End of a Rat

End of a Rat

A Poem by David Lewis Paget

He walked the length of the village street

With a board - ‘The End is Nigh!’

In a dirty army overcoat,

He looked like a nice old guy,

But kids would jeer as he drank his beer

From a bottle outside the pub,

In winter, fend off the snowballs

That they threw - aye, there’s the rub!

 

For he had served with the Desert Rats

When the Aussie’s held Tobruk,

Had gone out under a blazing sun

Where an egg on the sand would cook,

He’d taken three light German tanks

With his mates from the Aussie bush,

On a night patrol where they had to crawl

Then fight like the Sydney Push.

 

After the war, he’d met a girl

In Alexandria,

One of the W.A.A.C.’s that served out there,

Her name was Angela,

He followed her back to England where

She turned her badges in,

And married the girl in Leicestershire,

But never went home again.

 

They settled down in a village there

Though he yearned for sand and sun,

She said she’d never leave England while

Her life had time to run,

He found some work on a local farm

Though he often became depressed,

And thought of the beach at Bondi and

The wheat fields of the west.

 

They lived and loved for forty years

Though he felt quite beaten down,

The locals never accepted him

As a native of the town,

His wife took sick to her bed one day

And said, ‘the time has come,

You’d better go back to Australia now

That my life is nearly done.’

 

She died as the sun was coming up

On the bleak, flat Leicester plain,

He buried her there in a cemetery

With an Anglo-Saxon name,

He thought to leave but her spirit stirred

And he couldn’t leave her grave,

But went to the age-old Norman church,

Knelt in the nave, and prayed.

 

For years he studied the Bible there

Considering all he’d done,

The bones of the soldiers left out there

In the terrible Libyan sun,

The emptiness of his life took hold

And he walked with a weary sigh,

Placing a board around his neck

That said - ‘The End is Nigh!’

 

He walked with his head bowed down and low

And forgot to turn around,

They found him frozen, covered in snow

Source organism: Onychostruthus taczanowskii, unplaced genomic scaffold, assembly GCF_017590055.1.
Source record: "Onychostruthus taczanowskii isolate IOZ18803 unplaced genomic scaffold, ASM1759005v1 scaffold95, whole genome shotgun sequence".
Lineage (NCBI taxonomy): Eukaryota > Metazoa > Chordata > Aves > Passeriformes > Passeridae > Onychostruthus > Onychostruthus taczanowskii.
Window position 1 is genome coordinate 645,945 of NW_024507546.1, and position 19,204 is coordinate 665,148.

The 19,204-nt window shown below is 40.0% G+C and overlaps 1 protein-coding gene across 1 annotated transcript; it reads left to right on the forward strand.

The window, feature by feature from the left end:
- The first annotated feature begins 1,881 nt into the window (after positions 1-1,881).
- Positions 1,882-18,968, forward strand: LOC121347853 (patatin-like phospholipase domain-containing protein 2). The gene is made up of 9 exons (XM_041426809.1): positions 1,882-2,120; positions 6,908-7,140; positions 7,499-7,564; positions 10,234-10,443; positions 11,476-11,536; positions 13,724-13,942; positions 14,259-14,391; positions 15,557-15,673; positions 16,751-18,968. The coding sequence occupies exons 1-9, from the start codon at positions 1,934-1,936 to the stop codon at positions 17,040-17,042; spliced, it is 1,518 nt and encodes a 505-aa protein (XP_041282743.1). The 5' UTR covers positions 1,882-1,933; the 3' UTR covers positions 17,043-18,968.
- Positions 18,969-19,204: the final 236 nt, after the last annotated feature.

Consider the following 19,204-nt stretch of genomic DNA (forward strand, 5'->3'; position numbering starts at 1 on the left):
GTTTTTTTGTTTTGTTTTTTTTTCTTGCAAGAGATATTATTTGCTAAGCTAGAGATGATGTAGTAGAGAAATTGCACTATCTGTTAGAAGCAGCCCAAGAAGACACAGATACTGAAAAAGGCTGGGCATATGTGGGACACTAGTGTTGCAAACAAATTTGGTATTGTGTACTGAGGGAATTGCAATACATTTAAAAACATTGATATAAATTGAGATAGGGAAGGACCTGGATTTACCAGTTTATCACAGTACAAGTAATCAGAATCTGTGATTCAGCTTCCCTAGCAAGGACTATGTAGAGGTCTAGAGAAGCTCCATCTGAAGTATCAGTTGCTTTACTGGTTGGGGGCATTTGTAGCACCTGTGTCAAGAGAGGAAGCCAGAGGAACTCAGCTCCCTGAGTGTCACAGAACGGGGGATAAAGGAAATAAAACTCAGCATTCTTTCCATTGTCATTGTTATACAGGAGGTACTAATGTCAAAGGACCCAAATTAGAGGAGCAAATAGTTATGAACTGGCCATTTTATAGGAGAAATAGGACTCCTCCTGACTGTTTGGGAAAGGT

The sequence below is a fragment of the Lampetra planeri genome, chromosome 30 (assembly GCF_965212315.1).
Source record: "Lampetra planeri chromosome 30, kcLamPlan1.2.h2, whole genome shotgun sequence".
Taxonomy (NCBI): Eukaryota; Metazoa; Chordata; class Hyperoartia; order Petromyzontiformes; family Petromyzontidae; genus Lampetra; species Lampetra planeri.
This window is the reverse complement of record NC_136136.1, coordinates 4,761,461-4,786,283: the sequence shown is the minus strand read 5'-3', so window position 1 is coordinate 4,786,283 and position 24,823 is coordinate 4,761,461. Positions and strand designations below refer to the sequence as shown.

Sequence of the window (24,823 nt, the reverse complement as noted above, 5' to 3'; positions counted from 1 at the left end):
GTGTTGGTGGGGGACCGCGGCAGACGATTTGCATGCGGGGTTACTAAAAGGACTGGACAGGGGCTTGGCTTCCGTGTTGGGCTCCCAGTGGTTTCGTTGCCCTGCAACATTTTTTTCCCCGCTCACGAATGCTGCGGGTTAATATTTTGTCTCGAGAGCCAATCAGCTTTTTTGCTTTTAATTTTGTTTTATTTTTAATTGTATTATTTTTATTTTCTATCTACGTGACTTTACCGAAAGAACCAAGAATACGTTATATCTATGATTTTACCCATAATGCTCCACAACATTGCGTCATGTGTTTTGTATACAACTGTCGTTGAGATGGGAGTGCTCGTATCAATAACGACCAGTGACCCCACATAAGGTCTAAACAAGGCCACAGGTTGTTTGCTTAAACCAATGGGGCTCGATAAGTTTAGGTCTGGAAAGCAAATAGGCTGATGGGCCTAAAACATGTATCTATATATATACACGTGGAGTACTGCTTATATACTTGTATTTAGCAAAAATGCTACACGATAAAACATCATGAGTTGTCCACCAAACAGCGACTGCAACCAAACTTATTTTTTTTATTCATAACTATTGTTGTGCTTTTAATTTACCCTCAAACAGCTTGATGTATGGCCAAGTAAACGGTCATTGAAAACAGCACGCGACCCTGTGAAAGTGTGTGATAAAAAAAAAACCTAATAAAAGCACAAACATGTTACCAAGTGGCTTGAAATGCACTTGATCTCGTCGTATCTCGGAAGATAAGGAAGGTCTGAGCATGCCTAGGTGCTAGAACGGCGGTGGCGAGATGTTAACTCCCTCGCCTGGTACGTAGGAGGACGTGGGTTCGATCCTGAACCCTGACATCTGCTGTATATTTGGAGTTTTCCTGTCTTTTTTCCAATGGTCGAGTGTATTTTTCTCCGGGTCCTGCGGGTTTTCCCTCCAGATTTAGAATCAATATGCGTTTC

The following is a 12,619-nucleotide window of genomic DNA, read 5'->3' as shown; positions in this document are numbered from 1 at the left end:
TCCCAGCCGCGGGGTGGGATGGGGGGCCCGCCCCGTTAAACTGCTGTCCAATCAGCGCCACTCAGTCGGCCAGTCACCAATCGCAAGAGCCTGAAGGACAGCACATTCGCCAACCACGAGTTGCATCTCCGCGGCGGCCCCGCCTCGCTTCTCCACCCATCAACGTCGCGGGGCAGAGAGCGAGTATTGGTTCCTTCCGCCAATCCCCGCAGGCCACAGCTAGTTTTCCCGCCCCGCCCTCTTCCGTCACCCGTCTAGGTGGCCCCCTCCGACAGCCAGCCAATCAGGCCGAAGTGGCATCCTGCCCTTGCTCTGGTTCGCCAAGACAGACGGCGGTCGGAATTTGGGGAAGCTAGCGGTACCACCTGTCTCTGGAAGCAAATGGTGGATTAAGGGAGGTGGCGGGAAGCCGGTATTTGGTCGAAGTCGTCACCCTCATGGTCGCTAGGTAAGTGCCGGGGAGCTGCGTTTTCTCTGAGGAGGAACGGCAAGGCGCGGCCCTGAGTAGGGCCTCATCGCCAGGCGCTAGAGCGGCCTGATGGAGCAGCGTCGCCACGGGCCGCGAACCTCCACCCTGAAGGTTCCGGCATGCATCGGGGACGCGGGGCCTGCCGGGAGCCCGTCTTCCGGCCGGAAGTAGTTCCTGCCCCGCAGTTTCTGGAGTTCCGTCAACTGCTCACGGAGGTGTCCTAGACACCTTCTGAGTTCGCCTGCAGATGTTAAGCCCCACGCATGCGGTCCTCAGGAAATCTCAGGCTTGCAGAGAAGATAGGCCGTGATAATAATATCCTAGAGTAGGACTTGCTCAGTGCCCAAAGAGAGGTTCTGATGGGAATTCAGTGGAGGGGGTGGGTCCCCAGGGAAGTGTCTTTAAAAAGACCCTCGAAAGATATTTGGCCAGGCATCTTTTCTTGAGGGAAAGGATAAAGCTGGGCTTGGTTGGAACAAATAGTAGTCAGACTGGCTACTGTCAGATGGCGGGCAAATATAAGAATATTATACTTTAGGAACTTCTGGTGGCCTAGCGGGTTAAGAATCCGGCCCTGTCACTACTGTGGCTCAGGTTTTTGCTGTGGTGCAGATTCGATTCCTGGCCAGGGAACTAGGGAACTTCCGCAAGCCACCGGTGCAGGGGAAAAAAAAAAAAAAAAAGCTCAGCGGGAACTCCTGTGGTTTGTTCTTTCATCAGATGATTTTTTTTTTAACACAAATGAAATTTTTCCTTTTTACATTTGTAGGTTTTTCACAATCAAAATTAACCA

Just a mile outside the town,

A photograph of his wife was tucked

In the band of his old slouch hat,

And on his lapel, a medal cast

In the shape of a Desert Rat!

 

David Lewis Paget


© 2012 David Lewis Paget



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Featured Review

Very well executed poem, David.

I am a huge advocate for veterans, especially the wounded, disabled, and disenfranchised that have served us at a severe cost to themselves and their families. We never know another's true burden or what has created their circumstances. They deserve our respect, understanding, and heartfelt gratitude.

Well done, my friend!

Posted 4 Years Ago


2 of 2 people found this review constructive.




Reviews

Wow. this one put a lump in my throat. My heart just went out to the old guy and didn't come back.

Posted 4 Years Ago


1 of 1 people found this review constructive.

Such an excellent write, David. You are quite the storyteller and excellent writer. Great job on this!

Posted 4 Years Ago


1 of 1 people found this review constructive.

I hope you realize that this is a great poem. Have you submitted it for publication?

I'm officially a fan, sir.

Posted 4 Years Ago


1 of 1 people found this review constructive.

"His wife took sick to her bed one day
And said, ‘the time has come,
You’d better go back to Australia now
That my life is nearly done."
this line provoked specters... It killed me

Amazing story!

Posted 4 Years Ago


How sad that he had such a miserable end.
Why on earth would she choose England over Australia? The woman was clearly mad ;)
Lol

Posted 4 Years Ago


1 of 1 people found this review constructive.

incredible. very, very well done!

Posted 4 Years Ago


1 of 1 people found this review constructive.

classic Paget your stories always tell us about an adventure. I often wonder when I look at someone on the side of the road. Who is he who is he really? Has he lived a notable life? For me if a man has never loved he has never lived. I know many men would say that men don't cry. I say it takes a strong man to cry.I often wonder just how deep the sorrows some of the souls I have met actually go. Man does seem to create two times the sorrow for every joy.in my own country I often wondered if we could stop being such a violent culture from the cradle to the grave. Would we end up being a kinder gentler nation? The art of diplomacy seems dead for sure. Well as I said in the past it was the strong who ruled the earth. Civilization allows us to maintain the rights of the week. In that way civilization is meant to allow the most intelligent to have the most influence. But those who would've ruled in the past. Don't seem to fit well into civilization. And so they end up in prison quite often because of their violent tendencies.

Posted 4 Years Ago


1 of 1 people found this review constructive.

Love the storytelling.

Posted 4 Years Ago


1 of 1 people found this review constructive.

Great write. I really enjoyed the story and the rhyme. Quite well done, friend!

Posted 4 Years Ago


2 of 2 people found this review constructive.

All soldiers deserve tribute for their service..and he could never truly ever go home again..I found that out by moving 1ooo miles away 25 years ago..not fully accepted byt the south as I am to them a Yankee..live and learn as he did..love Kathiei

Posted 4 Years Ago


1 of 1 people found this review constructive.


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Added on December 16, 2012
Last Updated on December 16, 2012
Tags: Tobruk, Alexandria, desert, England

Author

David Lewis Paget
David Lewis Paget

Moonta, South Australia, Australia



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